Standard has been updated to provide clarity for consumers.
The International Organization for Standardization (ISO) has developed a standard for watches sold as water resistant.
The standard has been developed to provide clarity on what the term water resistant means and to provide assurance to consumers that a watch branded as water resistant really does what it claims. ISO claims that there is a degree of uncertainty in the market at present.
ISO 22810 replaces ISO 2281 which has been used by the industry since 1990 when it was first published by ISO. The new 2010 edition removes any ambiguities and brings the content up to date with state-of-the-art developments.
The new International Standard ISO 22810 will require watch manufacturers to prove that their watches are water resistant against what it is calling “industry best practices and international know-how”. For example, the standard will require manufactures to prove that a watch that claims to be water resistant to 30 meters can be worn for all types of aquatic activities to that depth without any water being able to penetrate the case.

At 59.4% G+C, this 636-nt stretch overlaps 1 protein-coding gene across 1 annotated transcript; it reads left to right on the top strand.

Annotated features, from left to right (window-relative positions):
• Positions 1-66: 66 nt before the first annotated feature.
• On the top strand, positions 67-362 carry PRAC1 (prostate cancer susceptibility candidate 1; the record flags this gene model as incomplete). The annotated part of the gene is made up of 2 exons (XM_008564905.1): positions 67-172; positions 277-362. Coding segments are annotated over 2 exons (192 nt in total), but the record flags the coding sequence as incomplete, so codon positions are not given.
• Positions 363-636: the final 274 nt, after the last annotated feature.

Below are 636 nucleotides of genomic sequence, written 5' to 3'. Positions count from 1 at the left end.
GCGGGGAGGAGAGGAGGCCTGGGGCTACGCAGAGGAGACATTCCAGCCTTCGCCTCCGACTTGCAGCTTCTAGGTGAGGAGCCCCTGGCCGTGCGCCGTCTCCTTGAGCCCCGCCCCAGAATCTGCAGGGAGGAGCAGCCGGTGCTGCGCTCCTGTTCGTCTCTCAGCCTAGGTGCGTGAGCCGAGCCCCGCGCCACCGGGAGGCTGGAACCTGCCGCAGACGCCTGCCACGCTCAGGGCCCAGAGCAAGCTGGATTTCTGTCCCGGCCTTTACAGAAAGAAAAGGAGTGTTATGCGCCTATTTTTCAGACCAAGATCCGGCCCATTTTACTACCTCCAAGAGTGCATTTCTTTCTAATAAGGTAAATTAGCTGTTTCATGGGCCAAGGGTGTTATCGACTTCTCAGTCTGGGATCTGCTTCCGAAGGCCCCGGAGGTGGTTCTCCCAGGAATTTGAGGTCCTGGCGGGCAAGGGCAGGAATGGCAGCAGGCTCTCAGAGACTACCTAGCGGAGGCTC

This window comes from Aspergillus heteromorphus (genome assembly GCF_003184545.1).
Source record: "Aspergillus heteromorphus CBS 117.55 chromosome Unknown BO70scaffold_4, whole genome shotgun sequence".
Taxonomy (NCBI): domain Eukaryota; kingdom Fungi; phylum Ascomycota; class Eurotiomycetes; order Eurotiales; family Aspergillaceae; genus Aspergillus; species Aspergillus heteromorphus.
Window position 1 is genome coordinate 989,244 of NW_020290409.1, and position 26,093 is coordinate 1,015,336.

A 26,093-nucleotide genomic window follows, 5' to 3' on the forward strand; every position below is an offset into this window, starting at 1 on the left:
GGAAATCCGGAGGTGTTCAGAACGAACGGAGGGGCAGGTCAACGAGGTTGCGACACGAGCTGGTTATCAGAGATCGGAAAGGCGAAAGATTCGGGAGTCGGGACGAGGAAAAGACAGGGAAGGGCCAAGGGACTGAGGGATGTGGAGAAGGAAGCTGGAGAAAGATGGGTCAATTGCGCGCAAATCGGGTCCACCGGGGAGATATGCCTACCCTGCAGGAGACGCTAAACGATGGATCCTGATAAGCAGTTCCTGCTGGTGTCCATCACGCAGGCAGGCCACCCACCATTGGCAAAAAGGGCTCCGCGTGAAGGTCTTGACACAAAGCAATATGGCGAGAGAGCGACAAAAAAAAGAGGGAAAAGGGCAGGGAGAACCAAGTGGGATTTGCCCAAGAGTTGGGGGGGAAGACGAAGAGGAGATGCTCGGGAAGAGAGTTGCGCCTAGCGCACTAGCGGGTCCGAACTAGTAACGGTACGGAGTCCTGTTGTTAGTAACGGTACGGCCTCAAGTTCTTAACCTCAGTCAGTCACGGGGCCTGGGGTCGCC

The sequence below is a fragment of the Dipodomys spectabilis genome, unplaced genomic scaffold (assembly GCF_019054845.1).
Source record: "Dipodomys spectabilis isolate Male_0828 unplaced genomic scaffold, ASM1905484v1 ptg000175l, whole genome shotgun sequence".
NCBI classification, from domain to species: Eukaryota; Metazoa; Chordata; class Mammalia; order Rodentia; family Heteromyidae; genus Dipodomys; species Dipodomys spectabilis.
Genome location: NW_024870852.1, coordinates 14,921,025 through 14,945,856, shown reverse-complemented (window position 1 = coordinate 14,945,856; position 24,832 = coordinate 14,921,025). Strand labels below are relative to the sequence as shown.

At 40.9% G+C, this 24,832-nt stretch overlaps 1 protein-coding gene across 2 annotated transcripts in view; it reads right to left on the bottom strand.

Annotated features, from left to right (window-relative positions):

Vincent Grossenbacher, secretary of the subcommittee that developed the new standard, said that the introduction of the standard is a win-win situation for consumers and those in the watch trade. He added: “For the first time, manufacturers are free to choose the tests and sampling plan, on condition that the end product meets the requirements of ISO 22810. Consumers, on the other hand, gain guaranteed protection that any watch on the market sold as water-resistant must satisfy ISO 22810 – regardless of the brand.”
ISO 22810 adopts not only a technical approach by giving a set of minimum requirements for water-resistant watches, but also seeks to give consumers useful information – precautions for use, notions of physics – and better all-round protection. It is expected to make a huge splash in the horology industry, ensuring timeless quality and continued customer satisfaction.
ISO 22810 covers watches intended only for daily use and for swimming, while ISO 6425 covers watches that can be used while scuba diving.